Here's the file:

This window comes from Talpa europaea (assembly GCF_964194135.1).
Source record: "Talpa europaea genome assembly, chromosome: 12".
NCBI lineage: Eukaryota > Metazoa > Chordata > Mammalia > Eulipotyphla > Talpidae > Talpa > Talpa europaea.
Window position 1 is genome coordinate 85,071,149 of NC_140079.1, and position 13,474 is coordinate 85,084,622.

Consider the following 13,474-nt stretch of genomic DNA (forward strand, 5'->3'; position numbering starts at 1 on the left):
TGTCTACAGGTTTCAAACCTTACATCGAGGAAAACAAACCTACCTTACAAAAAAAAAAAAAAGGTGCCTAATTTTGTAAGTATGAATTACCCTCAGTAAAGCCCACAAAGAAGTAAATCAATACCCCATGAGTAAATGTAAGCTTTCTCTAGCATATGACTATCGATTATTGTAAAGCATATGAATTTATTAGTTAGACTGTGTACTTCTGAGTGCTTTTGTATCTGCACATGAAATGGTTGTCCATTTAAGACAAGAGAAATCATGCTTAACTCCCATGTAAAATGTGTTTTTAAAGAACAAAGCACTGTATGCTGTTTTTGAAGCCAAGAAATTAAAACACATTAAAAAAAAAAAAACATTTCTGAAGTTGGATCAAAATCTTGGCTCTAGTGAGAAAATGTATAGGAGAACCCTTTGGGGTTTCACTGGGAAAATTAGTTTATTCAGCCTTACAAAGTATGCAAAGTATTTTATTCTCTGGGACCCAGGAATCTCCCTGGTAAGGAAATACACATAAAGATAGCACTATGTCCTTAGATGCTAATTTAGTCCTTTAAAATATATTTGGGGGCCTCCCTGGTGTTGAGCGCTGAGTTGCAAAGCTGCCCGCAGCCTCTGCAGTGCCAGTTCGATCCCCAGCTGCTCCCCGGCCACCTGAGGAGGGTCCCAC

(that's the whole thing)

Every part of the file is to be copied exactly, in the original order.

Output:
This window comes from Talpa europaea (assembly GCF_964194135.1).
Source record: "Talpa europaea genome assembly, chromosome: 12".
NCBI lineage: Eukaryota > Metazoa > Chordata > Mammalia > Eulipotyphla > Talpidae > Talpa > Talpa europaea.
Window position 1 is genome coordinate 85,071,149 of NC_140079.1, and position 13,474 is coordinate 85,084,622.

Consider the following 13,474-nt stretch of genomic DNA (forward strand, 5'->3'; position numbering starts at 1 on the left):
TGTCTACAGGTTTCAAACCTTACATCGAGGAAAACAAACCTACCTTACAAAAAAAAAAAAAAGGTGCCTAATTTTGTAAGTATGAATTACCCTCAGTAAAGCCCACAAAGAAGTAAATCAATACCCCATGAGTAAATGTAAGCTTTCTCTAGCATATGACTATCGATTATTGTAAAGCATATGAATTTATTAGTTAGACTGTGTACTTCTGAGTGCTTTTGTATCTGCACATGAAATGGTTGTCCATTTAAGACAAGAGAAATCATGCTTAACTCCCATGTAAAATGTGTTTTTAAAGAACAAAGCACTGTATGCTGTTTTTGAAGCCAAGAAATTAAAACACATTAAAAAAAAAAAAACATTTCTGAAGTTGGATCAAAATCTTGGCTCTAGTGAGAAAATGTATAGGAGAACCCTTTGGGGTTTCACTGGGAAAATTAGTTTATTCAGCCTTACAAAGTATGCAAAGTATTTTATTCTCTGGGACCCAGGAATCTCCCTGGTAAGGAAATACACATAAAGATAGCACTATGTCCTTAGATGCTAATTTAGTCCTTTAAAATATATTTGGGGGCCTCCCTGGTGTTGAGCGCTGAGTTGCAAAGCTGCCCGCAGCCTCTGCAGTGCCAGTTCGATCCCCAGCTGCTCCCCGGCCACCTGAGGAGGGTCCCAC